Online or cloud-based collaboration tools have also seen significant uplift over the last 6-8 weeks, enabling both teams and remote workers to access files and embark in online collaboration to increased levels; again changing the landscape of productivity. 

At the purpose-built super-surge hospital, NHS Nightingale, at London’s ExCel Centre, technology provider Cisco was tasked with creating a connected hospital in order to cope with the potential influx of patients suffering the effects of Covid-19. Within seven days, the first 500 beds were ready with WiFi access to each one, meaning that patients could be treated either in-person or via video calls. According to David Meads, CEO of Cisco UK and Ireland; “This means you can provide patient care at the bedside, at the nursing stations, or even back at the Barts NHS Trust itself. It’s a fully connected, medical-grade IT infrastructure in just seven days.

Where patient consultations and medical discussions can also take place remotely, the embracing of technology for the advancement of caring for those in need can truly be appreciated. When such a tool is put to effective use, it is hard to see that this will revert back to previous working methods once the world begins to move on from the coronavirus, leading to sustainability in the use of technology to advance the NHS’s expertise and workforces. 

new normal nhs statistics

Liaison Workforce’s Commercial Director, Laurence Ansell, says; “Since the outbreak of Covid-19 in the UK, we have been working with a number of NHS trusts and health boards to develop regional collaborative banks to allow the effective deployment of staff throughout regions, in order to maintain staffing levels despite coronavirus-related absence reducing teams at short notice. These can be built quickly, usually within a two-week period, and shows one of the working systems being employed to take a view of workforce needs and how they can be met with existing resources.”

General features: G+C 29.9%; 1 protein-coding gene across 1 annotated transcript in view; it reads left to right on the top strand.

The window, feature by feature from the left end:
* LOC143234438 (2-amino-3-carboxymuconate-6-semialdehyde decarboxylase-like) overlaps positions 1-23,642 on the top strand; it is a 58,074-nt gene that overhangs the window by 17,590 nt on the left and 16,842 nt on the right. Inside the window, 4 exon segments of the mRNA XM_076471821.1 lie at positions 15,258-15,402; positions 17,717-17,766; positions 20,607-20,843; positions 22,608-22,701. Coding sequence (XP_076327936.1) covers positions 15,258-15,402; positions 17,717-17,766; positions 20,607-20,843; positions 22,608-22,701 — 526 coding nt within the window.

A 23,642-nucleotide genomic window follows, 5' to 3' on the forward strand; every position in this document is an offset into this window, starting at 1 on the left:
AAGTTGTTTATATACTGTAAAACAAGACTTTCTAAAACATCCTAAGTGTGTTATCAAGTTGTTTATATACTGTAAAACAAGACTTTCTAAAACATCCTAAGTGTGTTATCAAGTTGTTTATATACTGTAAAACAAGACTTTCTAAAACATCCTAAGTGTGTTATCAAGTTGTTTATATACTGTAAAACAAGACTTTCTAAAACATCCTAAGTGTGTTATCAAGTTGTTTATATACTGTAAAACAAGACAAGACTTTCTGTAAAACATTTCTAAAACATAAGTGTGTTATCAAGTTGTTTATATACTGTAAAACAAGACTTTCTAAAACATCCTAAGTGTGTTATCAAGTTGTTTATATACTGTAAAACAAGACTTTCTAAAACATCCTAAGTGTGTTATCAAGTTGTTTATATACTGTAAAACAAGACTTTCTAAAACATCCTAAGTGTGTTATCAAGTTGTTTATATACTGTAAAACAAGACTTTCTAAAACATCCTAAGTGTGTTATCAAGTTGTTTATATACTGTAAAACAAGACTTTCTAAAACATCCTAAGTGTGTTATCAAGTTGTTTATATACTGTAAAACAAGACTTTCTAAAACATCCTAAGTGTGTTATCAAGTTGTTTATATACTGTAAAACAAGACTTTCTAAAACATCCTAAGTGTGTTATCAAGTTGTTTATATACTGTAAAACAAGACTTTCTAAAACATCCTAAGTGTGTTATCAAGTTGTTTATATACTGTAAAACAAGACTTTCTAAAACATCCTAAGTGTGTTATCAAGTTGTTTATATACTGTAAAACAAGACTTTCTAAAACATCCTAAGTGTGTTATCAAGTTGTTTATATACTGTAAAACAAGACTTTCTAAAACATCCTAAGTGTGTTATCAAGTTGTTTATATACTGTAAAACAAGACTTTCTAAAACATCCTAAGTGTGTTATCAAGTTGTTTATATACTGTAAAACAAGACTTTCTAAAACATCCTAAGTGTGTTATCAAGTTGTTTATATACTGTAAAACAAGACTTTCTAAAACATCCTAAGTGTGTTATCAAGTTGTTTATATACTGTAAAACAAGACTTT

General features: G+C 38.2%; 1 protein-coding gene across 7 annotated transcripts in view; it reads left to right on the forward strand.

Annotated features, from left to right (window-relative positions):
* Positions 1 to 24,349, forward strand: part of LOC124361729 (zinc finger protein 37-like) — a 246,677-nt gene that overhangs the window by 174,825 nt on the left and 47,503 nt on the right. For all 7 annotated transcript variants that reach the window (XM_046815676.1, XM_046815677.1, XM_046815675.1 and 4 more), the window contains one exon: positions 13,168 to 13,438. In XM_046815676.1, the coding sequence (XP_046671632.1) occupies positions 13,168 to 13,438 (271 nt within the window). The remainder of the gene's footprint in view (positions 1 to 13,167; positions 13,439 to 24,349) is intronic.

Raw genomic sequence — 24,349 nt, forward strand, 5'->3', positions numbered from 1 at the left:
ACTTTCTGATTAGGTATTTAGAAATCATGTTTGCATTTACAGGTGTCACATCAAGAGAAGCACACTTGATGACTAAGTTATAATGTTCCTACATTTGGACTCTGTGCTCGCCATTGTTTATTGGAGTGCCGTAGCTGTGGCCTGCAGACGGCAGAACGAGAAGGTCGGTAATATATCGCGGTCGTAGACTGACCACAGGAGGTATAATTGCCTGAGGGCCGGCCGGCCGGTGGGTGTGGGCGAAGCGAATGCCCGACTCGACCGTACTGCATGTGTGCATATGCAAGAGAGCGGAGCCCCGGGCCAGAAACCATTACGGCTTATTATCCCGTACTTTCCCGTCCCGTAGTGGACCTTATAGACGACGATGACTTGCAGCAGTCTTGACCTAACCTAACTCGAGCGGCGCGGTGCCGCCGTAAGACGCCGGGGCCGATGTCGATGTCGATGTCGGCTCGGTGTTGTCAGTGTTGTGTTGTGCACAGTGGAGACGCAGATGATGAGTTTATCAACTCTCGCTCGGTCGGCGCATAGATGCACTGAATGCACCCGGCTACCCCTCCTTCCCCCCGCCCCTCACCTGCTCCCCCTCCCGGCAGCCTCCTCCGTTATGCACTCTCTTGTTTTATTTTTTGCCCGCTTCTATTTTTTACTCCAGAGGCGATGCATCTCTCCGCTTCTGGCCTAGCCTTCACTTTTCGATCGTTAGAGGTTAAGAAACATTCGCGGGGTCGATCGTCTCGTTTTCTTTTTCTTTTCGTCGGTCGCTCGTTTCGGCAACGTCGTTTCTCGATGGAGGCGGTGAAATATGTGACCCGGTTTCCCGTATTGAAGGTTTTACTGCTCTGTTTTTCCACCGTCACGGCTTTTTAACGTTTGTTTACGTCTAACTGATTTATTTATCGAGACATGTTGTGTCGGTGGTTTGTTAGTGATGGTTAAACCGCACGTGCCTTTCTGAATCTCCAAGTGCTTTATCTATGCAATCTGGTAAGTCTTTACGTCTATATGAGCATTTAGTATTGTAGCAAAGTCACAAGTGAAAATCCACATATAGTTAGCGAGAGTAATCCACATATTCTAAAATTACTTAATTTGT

For further information on our workforce solutions, including collaborative banks for your trust or health board, please get in touch on 0845 603 9000 or email: info@liaisongroup.com

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Virtual Workers and Virtual Workspaces

A number of businesses have embraced virtual workspaces for some time, yet some industries have been slow to catch up. Will social distancing allow the benefits of flexible and remote working to be fully embraced, and what impact could this have on recruitment? 

The benefits of remote working are widely detailed; from time saved from the absence of a commute, to increased autonomy and a more favourable work/life balance. Whilst a number of businesses have long adopted this approach for many reasons, such as making savings from the lack of commercial property or the need for flexibility in working hours, this has not been the case for the NHS.